Figure 2: During weight loss, consuming the most energy in the AM does not improve weight loss, insulin sensitivity and reduces hepatic fat content more than consuming the most energy in the PM (Versteeg 2017).
    In experimental studies where a potential influence on energy intake is effectively precluded by standardizing the subjects food intake (energy deficit as it was the case in Versteeg 2017), food timing does, as you'd expect it, not affect weight loss and or its health benefits (in Versteeg 2017 on the liver).
  • while there is quite a number of studies, the study quality is generally low - with small sample sizes, short-term interventions, a lack of clear-cut definition of "an eating occasion" and a severe lack of several key outcomes such as physical activity, adherence to assigned EF, and hunger (Palmer 2009)
Unfortunately, the last-mentioned lack of long-term tightly controlled experimental data from human studies is still an if not the main problem when we're talking about the effects of meal timing. That doesn't mean, though that more recent studies (published between Jan 2017 and Dec 2017) wouldn't have anything to bring to the table, such as...
  • the "carbohydrate-last"-principle which was posited by Shukla et al. (2017) based on the observation that a "carbohydrate-last meal pattern lowers postprandial glucose and insulin excursions in type 2 diabetes" (Shukla 2017) -- in fact, the scientists' data showed significant reductions in the incremental areas under the curve for glucose (iAUC0-180) and incremental glucose peaks of 53% and 54%, respectively, when carbohydrate was consumed last compared with carbohydrate consumed first and by 44% and 40%, respectively, compared with the all components together condition
    Figure 3: Changes in incremental areas under the curves (iAUCs) (0–180 min) in healthy subjects after consuming carbohydrate first, followed 10 min later by protein and vegetables versus protein and vegetables first, followed 10 min later by carbohydrate, expressed relative to control meal where all components were served together in form of a sandwich (Shukla 2017).
    In that, it may be worth pointing out that, compared to protein preloads, "the carbohydrate-last meal pattern lead to lower glycemic and insulin excursions but higher glucagon-like peptide-1 response" (Shukla 2017) - in other words, improved blood sugar control, reduced levels of insulin and higher levels of the satiety hormone GLP-1 were observed with the "carbohydrate-last" pattern.
  • Figure 4: Circadian Align- vs. Misalignment (Poggiogalle 2017).
    novel insights into the way(s) the circadian system regulates glucose, lipid, and energy metabolism suggest it's all about healthy habits - insights of which a recent says that the patterns peak in the biological morning or early afternoon, implicating earlier in the daytime as optimal for food intake" (Poggiogalle 2017).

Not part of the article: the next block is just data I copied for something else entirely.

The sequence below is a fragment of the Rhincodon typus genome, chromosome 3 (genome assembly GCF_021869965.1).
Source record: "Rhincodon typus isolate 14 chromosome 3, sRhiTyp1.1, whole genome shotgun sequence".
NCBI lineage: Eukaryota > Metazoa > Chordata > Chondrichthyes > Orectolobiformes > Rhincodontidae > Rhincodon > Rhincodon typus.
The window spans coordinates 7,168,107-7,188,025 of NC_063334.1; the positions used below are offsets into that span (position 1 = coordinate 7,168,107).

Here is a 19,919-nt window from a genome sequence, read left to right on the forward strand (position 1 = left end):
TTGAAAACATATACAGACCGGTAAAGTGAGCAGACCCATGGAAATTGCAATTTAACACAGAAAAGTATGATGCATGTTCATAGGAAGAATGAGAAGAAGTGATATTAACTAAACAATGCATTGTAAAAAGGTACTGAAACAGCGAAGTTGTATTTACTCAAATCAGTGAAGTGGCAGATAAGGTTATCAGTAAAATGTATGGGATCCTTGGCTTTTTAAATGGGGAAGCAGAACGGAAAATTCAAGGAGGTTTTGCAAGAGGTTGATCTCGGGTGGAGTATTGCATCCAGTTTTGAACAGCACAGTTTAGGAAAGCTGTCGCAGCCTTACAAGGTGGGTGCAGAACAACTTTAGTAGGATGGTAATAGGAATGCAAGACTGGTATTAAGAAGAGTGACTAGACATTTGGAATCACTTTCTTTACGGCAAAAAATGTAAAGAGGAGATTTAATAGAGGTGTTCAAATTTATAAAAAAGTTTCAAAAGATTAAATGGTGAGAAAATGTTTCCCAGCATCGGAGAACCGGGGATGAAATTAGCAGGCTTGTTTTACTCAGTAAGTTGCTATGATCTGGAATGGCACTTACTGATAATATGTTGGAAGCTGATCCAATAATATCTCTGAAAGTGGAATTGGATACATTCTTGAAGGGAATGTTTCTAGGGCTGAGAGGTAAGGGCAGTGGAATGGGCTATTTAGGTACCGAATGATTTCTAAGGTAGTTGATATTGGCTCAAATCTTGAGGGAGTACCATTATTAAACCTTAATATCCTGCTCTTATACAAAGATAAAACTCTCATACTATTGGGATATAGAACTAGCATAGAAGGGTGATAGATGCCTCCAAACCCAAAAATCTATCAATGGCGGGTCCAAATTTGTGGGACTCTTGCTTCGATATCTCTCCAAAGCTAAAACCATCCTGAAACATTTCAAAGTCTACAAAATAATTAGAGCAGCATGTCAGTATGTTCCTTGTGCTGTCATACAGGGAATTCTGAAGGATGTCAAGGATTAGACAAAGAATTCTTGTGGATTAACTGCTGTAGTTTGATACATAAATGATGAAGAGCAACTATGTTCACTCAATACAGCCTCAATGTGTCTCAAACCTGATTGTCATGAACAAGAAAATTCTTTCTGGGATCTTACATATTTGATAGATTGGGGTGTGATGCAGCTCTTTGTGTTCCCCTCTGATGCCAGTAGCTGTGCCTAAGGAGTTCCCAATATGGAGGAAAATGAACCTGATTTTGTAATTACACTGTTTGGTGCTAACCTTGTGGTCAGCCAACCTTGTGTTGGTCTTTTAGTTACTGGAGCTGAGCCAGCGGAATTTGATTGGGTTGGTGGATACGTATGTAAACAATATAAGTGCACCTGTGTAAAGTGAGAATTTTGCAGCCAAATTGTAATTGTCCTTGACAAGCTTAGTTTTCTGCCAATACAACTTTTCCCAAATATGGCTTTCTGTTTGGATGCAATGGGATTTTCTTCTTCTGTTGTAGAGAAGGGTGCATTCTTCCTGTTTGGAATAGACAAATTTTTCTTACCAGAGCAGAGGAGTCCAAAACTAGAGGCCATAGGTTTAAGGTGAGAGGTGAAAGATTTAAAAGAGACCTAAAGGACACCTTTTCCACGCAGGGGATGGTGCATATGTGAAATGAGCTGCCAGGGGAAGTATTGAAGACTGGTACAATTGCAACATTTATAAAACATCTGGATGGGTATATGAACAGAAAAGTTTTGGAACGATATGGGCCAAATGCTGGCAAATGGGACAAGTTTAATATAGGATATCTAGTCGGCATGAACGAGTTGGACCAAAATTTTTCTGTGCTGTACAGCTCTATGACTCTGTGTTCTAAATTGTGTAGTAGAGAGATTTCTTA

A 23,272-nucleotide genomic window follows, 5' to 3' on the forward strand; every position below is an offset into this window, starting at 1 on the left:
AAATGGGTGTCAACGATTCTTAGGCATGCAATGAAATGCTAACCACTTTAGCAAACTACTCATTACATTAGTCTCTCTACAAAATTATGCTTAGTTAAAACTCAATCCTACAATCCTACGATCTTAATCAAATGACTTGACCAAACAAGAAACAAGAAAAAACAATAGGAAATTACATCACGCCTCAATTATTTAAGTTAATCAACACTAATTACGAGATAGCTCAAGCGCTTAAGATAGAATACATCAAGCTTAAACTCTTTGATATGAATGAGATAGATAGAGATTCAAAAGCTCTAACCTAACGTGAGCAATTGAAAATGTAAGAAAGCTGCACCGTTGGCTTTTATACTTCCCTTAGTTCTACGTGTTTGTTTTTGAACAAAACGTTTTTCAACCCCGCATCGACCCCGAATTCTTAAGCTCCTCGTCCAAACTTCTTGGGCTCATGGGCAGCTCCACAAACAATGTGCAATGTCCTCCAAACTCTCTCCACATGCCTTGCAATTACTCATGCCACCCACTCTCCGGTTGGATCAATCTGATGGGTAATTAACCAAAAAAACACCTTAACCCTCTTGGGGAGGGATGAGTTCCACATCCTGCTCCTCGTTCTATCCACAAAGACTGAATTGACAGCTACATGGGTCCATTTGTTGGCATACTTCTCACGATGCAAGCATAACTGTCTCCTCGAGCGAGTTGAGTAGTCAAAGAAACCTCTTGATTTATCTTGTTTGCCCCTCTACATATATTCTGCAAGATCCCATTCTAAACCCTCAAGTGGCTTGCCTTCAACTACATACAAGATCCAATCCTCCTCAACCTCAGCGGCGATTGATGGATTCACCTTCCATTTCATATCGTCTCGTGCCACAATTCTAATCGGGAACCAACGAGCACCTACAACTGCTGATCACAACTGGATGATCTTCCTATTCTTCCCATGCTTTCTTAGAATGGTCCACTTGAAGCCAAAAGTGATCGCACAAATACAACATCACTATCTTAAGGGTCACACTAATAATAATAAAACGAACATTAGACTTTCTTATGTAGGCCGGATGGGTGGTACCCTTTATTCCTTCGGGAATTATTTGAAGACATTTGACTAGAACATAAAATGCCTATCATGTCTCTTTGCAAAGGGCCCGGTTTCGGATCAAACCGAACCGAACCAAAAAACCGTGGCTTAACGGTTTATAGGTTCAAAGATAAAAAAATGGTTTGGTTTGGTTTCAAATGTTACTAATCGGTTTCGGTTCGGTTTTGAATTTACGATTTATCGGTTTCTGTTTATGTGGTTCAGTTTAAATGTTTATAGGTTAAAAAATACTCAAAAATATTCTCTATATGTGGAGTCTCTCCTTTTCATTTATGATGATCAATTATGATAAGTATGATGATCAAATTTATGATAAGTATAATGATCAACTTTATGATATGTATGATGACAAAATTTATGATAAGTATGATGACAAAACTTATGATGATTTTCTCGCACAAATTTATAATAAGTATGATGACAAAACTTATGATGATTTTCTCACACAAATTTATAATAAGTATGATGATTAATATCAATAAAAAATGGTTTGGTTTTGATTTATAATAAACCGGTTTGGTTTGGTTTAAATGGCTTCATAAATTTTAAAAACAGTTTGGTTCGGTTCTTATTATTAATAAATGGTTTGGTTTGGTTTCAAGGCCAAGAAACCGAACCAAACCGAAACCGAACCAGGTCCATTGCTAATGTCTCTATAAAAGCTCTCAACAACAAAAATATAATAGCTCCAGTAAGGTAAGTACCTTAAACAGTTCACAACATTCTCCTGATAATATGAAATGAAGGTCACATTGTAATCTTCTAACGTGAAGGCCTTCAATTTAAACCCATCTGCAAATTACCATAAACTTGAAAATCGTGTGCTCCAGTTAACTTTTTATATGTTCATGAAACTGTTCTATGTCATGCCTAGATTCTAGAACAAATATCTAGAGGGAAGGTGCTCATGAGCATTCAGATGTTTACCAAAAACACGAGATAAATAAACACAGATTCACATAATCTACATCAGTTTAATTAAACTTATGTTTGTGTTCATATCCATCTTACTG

As the overview in Figure 4 illustrates, controlled light exposure, healthy sleep habits and timed eating may help avoid or at least ameliorate health problems related to circadian misalignment.
  • the fat difference between consuming almonds as a snack vs. preload that was observed only recently in healthy, young Korean adults between 20-39 - while all followed the same high-carb diets (isocaloric) all subjects were instructed to consume 56 g of almonds per day, one group did that as a preload before meals, while the other snacked between meals; with profound differences in health-relevant outcomes over the 16 week study period: "Almond consumption as a preload modified body fat percentages, whereas snacking on almonds between meals improved blood lipid profiles" (Liu 2017).
  • further evidence that our tolerance to carbohydrates, even low GI carbohydrates, deteriorates from AM to PM (Leung 2017)- more specifically, when healthy test subjects consume a low GI meal (3.3 MJ, 48% energy (E) from carbohydrate, 40%E from fat and 11%E from protein, 22 g fiber) at 0800h, 2000h and 0000h (midnight), they will display higher postprandial glucose iAUC over 3h after the meal both, in the evening and at midnight (p = 0.008, p = 0.021 | no significant difference between evening and midnight (p = 0.594) was observed); similar observations were made for the postprandial insulin iAUC which was also higher in the evening and at midnight compared to the morning (p = 0.008 for both).
  • evidence that our microbiome has its own biological clock comes from the University of Illinois at Urbana-Champaign (Kaczmarek 2017a) - if we are honest, we do, however, not really know if that's even relevant and what we could do with these new insights